My Spot on the Spectrum

I finally did it: I took the Autism Spectrum Quotient test.

I've heard for most of my life that there's something not quite right about how I relate to other people. I don't pick up on nonverbal cues, I struggle and lose patience with small talk, I'm sensitive to clothing tags and repetitive noises in my environment, and I can have a powerful focus on something that interests me, to the exclusion of everything and everyone around me. And yes, I meant to say "not right," because that is how others around me have presented these personality traits when they've assessed me.

I've responded in several different ways to this assessment. At times I've been hurt by it, humiliated to be seen as somehow deficient, lacking in essential survival traits. At other times, I've become angry, insisting that this is who I am, damn it, and I have every right to be myself. Anger like this can lead me to dismiss the person making the assessment: What does he/she know? Who is she/he to decide what constitutes normal? A more reflective response has been to look for ways to remake myself, to become more like the person the assessor clearly wants me to be: study conversation strategies, put myself in situations where I can learn to better relate to others, try as hard as I can to be someone else.

There's a common theme linking all these responses: that there really is something wrong with me. Who I am isn't working for whoever is judging me. The result is rejection.

I know I'm not alone in having these feelings. I've been aware in the last year, and have blogged about extensively, an upswell of introverts insisting that we're tired of having our personalities judged by extraverts. I've certainly bought into this theme, and see myself in much of the descriptors introverts use for themselves--but not all of them. Introversion and extraversion are poles of a spectrum, and probably most people fall somewhere between the extremes.

Which brings me back to whether, in fact, there's something wrong with me. The word "spectrum" has come into common parlance as a safe term for an individual who sticks out from the norm in ways similar to my own idiosyncrasies. I've used to myself to describe children who don't act or react in ways typical for their age cohort, and occasionally to describe adults who demonstrate quirks of focus and communication similar to my own.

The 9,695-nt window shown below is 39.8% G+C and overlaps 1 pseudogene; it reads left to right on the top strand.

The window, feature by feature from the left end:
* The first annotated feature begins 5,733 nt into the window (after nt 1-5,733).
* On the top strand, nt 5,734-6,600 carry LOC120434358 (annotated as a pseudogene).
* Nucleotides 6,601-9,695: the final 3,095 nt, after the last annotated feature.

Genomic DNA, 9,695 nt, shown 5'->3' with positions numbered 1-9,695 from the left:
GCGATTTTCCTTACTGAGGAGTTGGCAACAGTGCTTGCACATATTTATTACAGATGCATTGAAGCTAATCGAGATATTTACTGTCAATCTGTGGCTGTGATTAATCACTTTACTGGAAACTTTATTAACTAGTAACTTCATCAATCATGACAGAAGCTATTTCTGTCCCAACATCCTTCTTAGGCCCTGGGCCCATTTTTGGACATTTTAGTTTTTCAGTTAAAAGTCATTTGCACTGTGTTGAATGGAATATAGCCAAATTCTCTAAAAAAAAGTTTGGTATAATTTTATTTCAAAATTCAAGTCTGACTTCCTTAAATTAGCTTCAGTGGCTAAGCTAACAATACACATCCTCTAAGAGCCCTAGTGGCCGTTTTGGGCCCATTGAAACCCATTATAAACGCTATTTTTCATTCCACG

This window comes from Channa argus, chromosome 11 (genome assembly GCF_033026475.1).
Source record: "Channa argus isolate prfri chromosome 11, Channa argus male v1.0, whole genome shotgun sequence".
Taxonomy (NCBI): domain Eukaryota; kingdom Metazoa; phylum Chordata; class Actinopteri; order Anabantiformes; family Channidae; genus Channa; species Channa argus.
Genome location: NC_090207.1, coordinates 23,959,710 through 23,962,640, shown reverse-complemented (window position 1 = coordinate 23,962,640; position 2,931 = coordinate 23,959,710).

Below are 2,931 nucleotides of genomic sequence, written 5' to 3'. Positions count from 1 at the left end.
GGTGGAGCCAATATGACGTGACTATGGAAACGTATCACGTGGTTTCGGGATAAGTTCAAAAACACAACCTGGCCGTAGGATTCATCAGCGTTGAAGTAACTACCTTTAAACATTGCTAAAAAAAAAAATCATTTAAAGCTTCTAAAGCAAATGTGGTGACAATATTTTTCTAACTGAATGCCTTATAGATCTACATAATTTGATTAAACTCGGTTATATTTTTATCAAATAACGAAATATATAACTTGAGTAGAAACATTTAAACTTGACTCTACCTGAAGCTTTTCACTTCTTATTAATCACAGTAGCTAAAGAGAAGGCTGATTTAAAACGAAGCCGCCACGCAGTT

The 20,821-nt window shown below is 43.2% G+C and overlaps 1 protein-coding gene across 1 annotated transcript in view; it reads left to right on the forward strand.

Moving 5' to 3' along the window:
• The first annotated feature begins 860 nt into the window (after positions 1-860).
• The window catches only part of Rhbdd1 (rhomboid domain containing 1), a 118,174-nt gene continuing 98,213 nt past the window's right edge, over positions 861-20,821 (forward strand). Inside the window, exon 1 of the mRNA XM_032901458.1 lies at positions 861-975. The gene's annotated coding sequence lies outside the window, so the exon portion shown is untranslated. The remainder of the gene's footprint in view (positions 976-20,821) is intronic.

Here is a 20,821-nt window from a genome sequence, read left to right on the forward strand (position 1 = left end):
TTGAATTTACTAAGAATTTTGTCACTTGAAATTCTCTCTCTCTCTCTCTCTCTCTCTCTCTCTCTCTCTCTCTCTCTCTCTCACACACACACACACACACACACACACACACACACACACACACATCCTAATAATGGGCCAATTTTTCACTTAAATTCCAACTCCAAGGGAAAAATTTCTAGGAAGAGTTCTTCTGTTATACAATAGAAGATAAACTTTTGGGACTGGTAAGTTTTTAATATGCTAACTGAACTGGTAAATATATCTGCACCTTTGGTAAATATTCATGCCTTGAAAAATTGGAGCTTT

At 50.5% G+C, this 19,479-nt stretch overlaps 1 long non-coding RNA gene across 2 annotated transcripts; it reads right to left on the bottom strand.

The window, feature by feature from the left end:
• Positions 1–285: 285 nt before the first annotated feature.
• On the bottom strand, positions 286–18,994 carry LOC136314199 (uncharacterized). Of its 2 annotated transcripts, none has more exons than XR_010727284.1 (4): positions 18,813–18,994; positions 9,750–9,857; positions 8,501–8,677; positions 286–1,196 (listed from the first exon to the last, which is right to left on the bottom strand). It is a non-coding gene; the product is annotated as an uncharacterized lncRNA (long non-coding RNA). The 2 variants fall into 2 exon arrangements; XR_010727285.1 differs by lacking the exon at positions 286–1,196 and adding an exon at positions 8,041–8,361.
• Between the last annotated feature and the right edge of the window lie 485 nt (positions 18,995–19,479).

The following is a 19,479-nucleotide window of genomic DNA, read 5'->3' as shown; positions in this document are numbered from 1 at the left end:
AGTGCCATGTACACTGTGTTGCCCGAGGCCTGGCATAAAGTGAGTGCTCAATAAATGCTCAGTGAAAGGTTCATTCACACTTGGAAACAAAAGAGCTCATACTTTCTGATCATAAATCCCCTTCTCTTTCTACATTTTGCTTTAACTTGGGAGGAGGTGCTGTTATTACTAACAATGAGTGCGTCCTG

All right, I've been dancing around this long enough. On the 50-point autism scale, with 0 being no autistic tendencies at all and 50 being extremely autistic, my score is: 25.

What, exactly, does that mean? It means I have autistic tendencies slightly above the national average.

I emphasize: slightly.

And once more I say: slightly.

So now I know. Based on a subjective self-administered test, I come down slightly above average for autistic tendencies. That's pretty much what I expected. I am slightly abnormal, slightly quirky, slightly spectral, slightly autistic. So what?

So...please be patient with me when I don't know what you're thinking from the expression on your face. Maybe make a little more of an effort when you're talking to me to be sure you say what you mean. And try not to get too frustrated with me when I'm so lost in a crossword puzzle that I tune out the world for a few minutes. Meanwhile, I will work to cut you more slack for being less focused and not as plain-spoken as I prefer. Because here's the other side of being considered abnormal: over time, I've come to believe that the qualities so many others deride are actually good to have, are, if anything, superior to the norm I'm being compared to.